The lives of Tibet’s Drokpa nomads revolve around their yaks, which provide them with of food, fuel and a livelihood for their families. But the breakneck pace of social and political change in China is threatening their traditional way of life with extinction.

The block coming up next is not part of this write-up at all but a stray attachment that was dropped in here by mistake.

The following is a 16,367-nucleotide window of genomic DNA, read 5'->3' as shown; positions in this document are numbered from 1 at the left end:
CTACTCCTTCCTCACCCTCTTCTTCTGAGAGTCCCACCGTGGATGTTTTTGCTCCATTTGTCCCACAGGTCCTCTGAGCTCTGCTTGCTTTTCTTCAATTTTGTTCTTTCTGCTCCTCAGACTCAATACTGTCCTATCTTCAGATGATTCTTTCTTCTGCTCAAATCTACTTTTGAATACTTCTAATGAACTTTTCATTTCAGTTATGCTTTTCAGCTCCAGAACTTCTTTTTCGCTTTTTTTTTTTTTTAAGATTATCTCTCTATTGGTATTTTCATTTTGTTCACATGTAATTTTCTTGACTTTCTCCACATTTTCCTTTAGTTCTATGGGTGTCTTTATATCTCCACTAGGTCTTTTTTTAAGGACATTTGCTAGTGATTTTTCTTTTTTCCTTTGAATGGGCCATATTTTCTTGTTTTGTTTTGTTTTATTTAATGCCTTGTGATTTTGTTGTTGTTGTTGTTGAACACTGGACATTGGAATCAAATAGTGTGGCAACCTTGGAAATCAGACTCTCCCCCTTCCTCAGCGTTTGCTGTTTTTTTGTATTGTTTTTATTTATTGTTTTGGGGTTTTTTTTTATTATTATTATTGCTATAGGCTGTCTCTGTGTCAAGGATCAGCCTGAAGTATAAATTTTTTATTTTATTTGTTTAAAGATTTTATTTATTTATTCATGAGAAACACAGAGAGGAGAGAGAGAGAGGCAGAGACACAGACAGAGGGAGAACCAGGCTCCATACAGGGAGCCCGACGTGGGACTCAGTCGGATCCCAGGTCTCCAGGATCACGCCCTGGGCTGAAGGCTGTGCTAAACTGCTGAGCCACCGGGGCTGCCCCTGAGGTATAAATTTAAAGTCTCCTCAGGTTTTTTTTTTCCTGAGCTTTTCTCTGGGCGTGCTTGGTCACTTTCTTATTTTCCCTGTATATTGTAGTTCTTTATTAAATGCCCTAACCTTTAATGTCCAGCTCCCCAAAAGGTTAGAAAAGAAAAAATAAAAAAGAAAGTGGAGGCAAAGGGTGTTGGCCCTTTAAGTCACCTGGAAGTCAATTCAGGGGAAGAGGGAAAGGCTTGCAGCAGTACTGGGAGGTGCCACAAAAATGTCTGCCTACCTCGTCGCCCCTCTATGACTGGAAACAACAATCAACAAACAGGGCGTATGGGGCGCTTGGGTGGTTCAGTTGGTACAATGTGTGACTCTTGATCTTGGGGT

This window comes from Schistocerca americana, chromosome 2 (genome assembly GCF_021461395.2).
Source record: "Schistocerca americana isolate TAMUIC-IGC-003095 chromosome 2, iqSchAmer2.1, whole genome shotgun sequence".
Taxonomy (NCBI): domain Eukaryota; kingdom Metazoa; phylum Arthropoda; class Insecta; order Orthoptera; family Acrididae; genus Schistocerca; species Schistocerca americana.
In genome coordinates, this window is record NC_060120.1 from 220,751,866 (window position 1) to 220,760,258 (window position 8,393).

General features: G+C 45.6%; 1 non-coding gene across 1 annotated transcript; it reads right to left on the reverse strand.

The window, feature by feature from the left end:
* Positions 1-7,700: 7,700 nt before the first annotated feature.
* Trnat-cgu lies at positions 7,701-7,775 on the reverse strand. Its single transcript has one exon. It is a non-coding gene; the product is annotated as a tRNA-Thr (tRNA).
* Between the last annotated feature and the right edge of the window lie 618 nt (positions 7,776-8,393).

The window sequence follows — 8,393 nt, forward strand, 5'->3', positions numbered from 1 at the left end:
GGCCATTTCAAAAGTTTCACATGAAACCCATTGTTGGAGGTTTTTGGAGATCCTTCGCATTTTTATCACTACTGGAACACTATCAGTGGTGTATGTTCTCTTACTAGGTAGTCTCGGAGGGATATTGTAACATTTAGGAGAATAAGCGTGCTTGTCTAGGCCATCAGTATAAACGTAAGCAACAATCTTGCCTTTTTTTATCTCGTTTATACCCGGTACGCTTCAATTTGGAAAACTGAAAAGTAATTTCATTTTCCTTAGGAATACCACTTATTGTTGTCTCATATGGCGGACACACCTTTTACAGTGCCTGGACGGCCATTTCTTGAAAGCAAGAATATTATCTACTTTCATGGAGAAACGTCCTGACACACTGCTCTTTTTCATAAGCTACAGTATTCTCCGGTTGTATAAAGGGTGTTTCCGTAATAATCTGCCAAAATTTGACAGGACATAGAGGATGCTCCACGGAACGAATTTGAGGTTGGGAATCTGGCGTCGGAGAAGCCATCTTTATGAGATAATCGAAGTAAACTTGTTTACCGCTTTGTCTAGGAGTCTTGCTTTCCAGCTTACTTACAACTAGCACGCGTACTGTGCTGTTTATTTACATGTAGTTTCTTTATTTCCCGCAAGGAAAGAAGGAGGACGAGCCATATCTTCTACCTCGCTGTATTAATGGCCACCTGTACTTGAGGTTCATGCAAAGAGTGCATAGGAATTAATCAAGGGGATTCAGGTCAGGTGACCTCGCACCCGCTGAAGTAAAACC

Asia’s mightiest rivers arise in the mountains of Tibet and almost half of humanity depends on their waters for survival. Tibet’s Drokpa nomads have been roaming these landscapes for thousands of years. From time immemorial, their existence has been closely linked to nature, providing fodder for their yak herds, which in turn supply them with milk, butter, meat and fuel. But, in recent decades, the once lush meadows and pastures have turned into deserts. In addition, the Chinese government has restricted grazing areas traditionally used by Drokpa families and reallocated them arbitrarily – a disaster for those who are now trying to feed their yaks on the edge of the desert. The documentary accompanies this large nomadic community over an extended period and registers the profound upheavals in its life. Its protagonists – Tamku, a single, teenage mother; Dhongya, a respected cattle breeder; Yithan, a concerned mother; and Magyuk, probably one of her family’s last true nomads- talk about their fears and doubts, their coping strategies and their desire for emancipation. The result is a portrait of generations of a nomadic tribe facing great challenges on many fronts.
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